2015 Fantasporto Film Festival’s Grand Prix : „Liza, the Fox-Fairy”, Hungarian Fantasy Film

    The 35th Fantasporto Film Festival (Porto, Portugal) has awarded the Grand Prix in its official competition to the Hungarian film “Liza, the Fox-Fairy” (Liza, a rókatündér) by Károly Ujj Mészáros.

    Developed at the Cannes Film Festival’s Cinéfondation – L’Atelier in 2010, Károly Ujj Mészáros’ debut feature “Liza, the Fox-Fairy” is a peculiar and poignant comedy set in a fictionalized 1970s Hungary under a capitalist system.

    The film had its market debut at the Berlinale’s EFM and its festival premiere took place on March 2nd at Fantasporto Film Festival in Portugal. Following its European premiere the film will screen at the Osaka Asian Film Festival on March 10th and in Argentina at  Pantalla Pinamar later this year.

    “Liza, the Fox-Fairy”

    Recently released in Hungary to much acclaim, “Liza, the Fox-Fairy” is a mix of fantastic film and romantic comedy, revolving around a shy nurse looking for love. Her only companion is a long-dead Japanese pop star who transforms her into a fox-fairy out of jealousy. Consequently, all the men who fall for her seem condemned to death…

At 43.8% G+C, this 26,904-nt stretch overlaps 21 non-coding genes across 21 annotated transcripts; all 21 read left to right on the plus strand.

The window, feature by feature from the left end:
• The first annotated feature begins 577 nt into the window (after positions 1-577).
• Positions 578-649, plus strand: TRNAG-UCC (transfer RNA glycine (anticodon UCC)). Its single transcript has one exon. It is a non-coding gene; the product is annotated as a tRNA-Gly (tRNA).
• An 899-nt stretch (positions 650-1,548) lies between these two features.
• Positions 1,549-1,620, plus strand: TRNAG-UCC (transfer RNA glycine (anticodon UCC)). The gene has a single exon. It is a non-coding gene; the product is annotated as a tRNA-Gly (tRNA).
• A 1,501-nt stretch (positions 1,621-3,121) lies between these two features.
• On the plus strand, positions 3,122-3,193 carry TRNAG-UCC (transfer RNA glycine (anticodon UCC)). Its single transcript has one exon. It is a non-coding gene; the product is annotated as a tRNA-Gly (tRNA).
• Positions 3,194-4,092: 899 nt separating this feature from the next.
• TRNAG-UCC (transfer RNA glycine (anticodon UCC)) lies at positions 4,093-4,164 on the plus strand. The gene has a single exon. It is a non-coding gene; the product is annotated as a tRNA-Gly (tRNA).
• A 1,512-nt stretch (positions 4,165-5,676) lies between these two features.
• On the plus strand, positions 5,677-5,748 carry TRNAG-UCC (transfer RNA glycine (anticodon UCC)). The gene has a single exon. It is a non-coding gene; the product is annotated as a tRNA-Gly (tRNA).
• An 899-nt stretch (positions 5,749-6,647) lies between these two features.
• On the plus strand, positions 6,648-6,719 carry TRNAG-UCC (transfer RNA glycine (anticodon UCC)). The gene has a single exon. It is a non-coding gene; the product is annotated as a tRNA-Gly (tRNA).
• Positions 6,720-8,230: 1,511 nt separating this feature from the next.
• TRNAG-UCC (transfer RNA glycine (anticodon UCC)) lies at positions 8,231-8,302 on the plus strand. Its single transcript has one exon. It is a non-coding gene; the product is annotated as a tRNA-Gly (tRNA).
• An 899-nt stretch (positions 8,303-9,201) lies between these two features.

Also pocketing the Best Special Effects Award, the title was initially developed at Cannes’ Cinefondation in 2010, and is co-produced by Hungarian outfits FilmTeam and Origo Film Group.

    Karoly Ujj Mészáros

    Hungarian director Karoly Ujj Mészáros – usually known for his film commercials – has turned his talents to full length features with a story of a Fox-fairy, a character from Japanese folklore; any man who falls in love with one is doomed to die.

    Mészáros’ heroïne is Liza, who cares for the Japanese ambassador’s widow and whose only friend is Tomy Tani, the ghost of a Japanese singer who only Liza herself can see.

    Trailer :